66/365 – Meditation Games #66 – Polarization Mirror

Developer: Alex Caswell

Launcher Quote: “we were born on common ground,

a blank slate without blame

we are so polarized and pulled apart

even if our journeys are the same.”

Teamwork in games, especially as it relates to progression, has been an age-old tactic to try to make things interesting in games. The idea that you can’t progress unless you solve one part of the puzzle to allow another person you control to move forward is a tactic designed to make you think and understand that it isn’t always about you the protagonist or primary player all the time. This is especially true in games where there is more than one person playing and you have to perform cooperative actions in order to win the game.

More to the point, however, today’s entry is about  togetherness and trying to get past being blind to someone else’s journey just because it isn’t our own. The irony of going through the puzzle in the game is that the opposite sides mirror each other perfectly – they’re symmetrical and even though you can choose to progress in multiple ways ultimately you end up at the center, having had each square help the other out at some point in the process. Whether or not the two units are meant to know or are aware of the fact that they’ve been helping the other is left to someone’s imagination, but I like to think that there may have been a certain level of shared ignorance that  is meant to be conveyed with regards to how the other unit got to the same place.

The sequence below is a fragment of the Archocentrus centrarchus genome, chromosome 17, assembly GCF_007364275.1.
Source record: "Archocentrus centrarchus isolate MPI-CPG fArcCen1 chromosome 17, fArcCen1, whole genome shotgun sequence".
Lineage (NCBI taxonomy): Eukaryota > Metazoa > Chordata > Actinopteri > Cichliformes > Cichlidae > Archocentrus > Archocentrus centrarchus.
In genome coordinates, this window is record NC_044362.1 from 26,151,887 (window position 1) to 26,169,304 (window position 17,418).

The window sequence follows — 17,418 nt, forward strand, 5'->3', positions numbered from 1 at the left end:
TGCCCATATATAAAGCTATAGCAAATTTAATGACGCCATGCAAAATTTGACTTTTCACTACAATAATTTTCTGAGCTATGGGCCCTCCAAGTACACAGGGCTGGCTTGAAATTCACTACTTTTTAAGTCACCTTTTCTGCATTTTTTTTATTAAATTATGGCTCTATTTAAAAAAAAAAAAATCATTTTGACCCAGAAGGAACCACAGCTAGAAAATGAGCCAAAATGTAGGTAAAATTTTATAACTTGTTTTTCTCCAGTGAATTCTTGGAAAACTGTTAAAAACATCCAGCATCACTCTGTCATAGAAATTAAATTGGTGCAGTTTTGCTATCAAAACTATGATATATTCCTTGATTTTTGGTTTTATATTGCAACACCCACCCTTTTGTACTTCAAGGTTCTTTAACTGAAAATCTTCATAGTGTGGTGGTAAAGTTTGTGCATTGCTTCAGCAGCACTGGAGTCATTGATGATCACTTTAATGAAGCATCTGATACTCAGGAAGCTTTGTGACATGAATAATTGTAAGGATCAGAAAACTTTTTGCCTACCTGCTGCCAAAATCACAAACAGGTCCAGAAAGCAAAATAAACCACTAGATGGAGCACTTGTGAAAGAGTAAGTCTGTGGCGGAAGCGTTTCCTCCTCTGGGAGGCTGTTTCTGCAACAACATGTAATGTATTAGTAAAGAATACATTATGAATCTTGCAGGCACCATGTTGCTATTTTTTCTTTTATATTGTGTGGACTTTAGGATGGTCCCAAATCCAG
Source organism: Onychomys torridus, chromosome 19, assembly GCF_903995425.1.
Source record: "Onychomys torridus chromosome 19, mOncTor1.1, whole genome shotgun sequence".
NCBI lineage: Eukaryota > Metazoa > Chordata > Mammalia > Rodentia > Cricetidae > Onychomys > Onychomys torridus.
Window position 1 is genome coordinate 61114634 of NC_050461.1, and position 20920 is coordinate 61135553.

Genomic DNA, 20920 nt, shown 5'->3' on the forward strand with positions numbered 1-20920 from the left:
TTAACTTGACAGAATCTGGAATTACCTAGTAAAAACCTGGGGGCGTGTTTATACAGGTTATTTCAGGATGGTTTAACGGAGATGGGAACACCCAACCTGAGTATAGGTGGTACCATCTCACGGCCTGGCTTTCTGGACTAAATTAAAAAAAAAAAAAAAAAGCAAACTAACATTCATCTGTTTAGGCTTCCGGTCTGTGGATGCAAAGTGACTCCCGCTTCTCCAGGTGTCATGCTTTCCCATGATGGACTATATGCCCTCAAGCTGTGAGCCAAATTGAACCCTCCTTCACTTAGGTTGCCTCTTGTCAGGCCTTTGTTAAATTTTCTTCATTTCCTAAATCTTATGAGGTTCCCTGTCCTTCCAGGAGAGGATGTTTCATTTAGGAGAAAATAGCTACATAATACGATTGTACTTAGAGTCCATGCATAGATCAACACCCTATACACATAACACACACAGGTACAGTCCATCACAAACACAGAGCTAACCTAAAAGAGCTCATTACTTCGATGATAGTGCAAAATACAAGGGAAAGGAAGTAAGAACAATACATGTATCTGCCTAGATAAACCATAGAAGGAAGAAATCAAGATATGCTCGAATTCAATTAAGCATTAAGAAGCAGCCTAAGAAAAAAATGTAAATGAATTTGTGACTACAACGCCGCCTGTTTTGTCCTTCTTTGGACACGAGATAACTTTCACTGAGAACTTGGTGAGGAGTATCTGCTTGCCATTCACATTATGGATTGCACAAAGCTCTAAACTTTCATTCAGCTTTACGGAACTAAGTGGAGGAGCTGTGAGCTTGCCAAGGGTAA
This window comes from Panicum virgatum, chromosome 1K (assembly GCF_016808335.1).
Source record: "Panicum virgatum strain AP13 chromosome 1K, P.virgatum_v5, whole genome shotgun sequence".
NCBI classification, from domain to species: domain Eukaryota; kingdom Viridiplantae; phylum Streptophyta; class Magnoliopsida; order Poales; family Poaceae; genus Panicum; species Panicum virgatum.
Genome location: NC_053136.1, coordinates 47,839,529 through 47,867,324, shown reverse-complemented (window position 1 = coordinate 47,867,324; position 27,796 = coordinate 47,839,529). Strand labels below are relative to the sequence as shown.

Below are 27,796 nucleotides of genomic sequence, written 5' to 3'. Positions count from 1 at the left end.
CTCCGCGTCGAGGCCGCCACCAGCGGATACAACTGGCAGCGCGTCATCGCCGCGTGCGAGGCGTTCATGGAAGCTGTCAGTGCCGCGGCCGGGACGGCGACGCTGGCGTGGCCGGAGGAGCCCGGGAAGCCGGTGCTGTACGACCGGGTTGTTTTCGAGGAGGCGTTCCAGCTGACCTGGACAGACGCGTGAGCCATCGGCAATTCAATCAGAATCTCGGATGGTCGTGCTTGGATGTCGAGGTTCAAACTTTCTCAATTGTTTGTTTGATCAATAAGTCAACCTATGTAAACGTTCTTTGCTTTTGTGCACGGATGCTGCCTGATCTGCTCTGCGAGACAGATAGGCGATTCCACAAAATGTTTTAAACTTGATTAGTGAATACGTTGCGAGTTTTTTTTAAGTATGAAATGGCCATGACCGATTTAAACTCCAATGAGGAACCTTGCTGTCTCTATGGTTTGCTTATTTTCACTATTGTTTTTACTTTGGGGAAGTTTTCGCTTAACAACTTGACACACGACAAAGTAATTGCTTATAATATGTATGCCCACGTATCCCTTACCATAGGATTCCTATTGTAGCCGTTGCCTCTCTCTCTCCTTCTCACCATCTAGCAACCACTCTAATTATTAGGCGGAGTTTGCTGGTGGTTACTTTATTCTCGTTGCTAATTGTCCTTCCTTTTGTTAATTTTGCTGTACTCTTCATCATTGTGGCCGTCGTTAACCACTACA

The message, then, appears to be more than just teamwork but also one of sensitivity, of trying to understand that journeys can still turn out similar even if people start out on opposite ends of the spectrum. It’s a bit of an optimistic take on trying to call for a bit of putting oneself in the other’s shoes – albeit literally in terms of playing the game – but it’s not like it’s an impossible thing to believe that people with diametrically opposed viewpoints might end up seeing that the other person isn’t lesser than them – that they might be somewhat equal and that they may have taken a similar path if not the same one, just with different viewpoints. In a world where people are definitely more polarized than previously, it’s an attempt at a message to call for some kind of empathy, even if it might not be obvious at first. Games have a funny way of lobbing such heavy messages under the guise of simple and well-traveled teamwork game mechanics.

 

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